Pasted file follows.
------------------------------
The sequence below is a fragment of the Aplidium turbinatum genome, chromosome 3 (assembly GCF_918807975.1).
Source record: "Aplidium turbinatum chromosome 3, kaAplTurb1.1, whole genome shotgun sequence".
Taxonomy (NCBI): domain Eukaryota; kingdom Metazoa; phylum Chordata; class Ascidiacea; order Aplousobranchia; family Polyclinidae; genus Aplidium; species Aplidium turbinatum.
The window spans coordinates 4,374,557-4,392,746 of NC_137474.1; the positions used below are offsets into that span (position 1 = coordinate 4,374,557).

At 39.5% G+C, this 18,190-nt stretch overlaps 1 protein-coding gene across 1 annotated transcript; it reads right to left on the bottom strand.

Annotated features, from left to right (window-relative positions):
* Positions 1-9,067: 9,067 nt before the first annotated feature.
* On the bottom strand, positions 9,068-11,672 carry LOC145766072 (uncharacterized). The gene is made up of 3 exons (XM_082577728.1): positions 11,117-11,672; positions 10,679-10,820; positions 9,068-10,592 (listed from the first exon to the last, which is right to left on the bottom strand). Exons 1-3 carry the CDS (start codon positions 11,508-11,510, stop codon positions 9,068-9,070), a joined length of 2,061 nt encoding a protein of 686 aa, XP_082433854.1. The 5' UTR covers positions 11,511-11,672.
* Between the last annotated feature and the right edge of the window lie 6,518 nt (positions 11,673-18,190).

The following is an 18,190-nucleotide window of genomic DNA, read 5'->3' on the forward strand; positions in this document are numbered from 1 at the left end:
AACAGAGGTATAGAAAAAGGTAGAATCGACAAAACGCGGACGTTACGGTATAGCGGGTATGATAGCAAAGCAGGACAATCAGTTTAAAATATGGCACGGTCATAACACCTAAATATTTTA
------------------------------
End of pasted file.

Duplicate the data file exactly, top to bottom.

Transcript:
The sequence below is a fragment of the Aplidium turbinatum genome, chromosome 3 (assembly GCF_918807975.1).
Source record: "Aplidium turbinatum chromosome 3, kaAplTurb1.1, whole genome shotgun sequence".
Taxonomy (NCBI): domain Eukaryota; kingdom Metazoa; phylum Chordata; class Ascidiacea; order Aplousobranchia; family Polyclinidae; genus Aplidium; species Aplidium turbinatum.
The window spans coordinates 4,374,557-4,392,746 of NC_137474.1; the positions used below are offsets into that span (position 1 = coordinate 4,374,557).

At 39.5% G+C, this 18,190-nt stretch overlaps 1 protein-coding gene across 1 annotated transcript; it reads right to left on the bottom strand.

Annotated features, from left to right (window-relative positions):
* Positions 1-9,067: 9,067 nt before the first annotated feature.
* On the bottom strand, positions 9,068-11,672 carry LOC145766072 (uncharacterized). The gene is made up of 3 exons (XM_082577728.1): positions 11,117-11,672; positions 10,679-10,820; positions 9,068-10,592 (listed from the first exon to the last, which is right to left on the bottom strand). Exons 1-3 carry the CDS (start codon positions 11,508-11,510, stop codon positions 9,068-9,070), a joined length of 2,061 nt encoding a protein of 686 aa, XP_082433854.1. The 5' UTR covers positions 11,511-11,672.
* Between the last annotated feature and the right edge of the window lie 6,518 nt (positions 11,673-18,190).

The following is an 18,190-nucleotide window of genomic DNA, read 5'->3' on the forward strand; positions in this document are numbered from 1 at the left end:
AACAGAGGTATAGAAAAAGGTAGAATCGACAAAACGCGGACGTTACGGTATAGCGGGTATGATAGCAAAGCAGGACAATCAGTTTAAAATATGGCACGGTCATAACACCTAAATATTTTA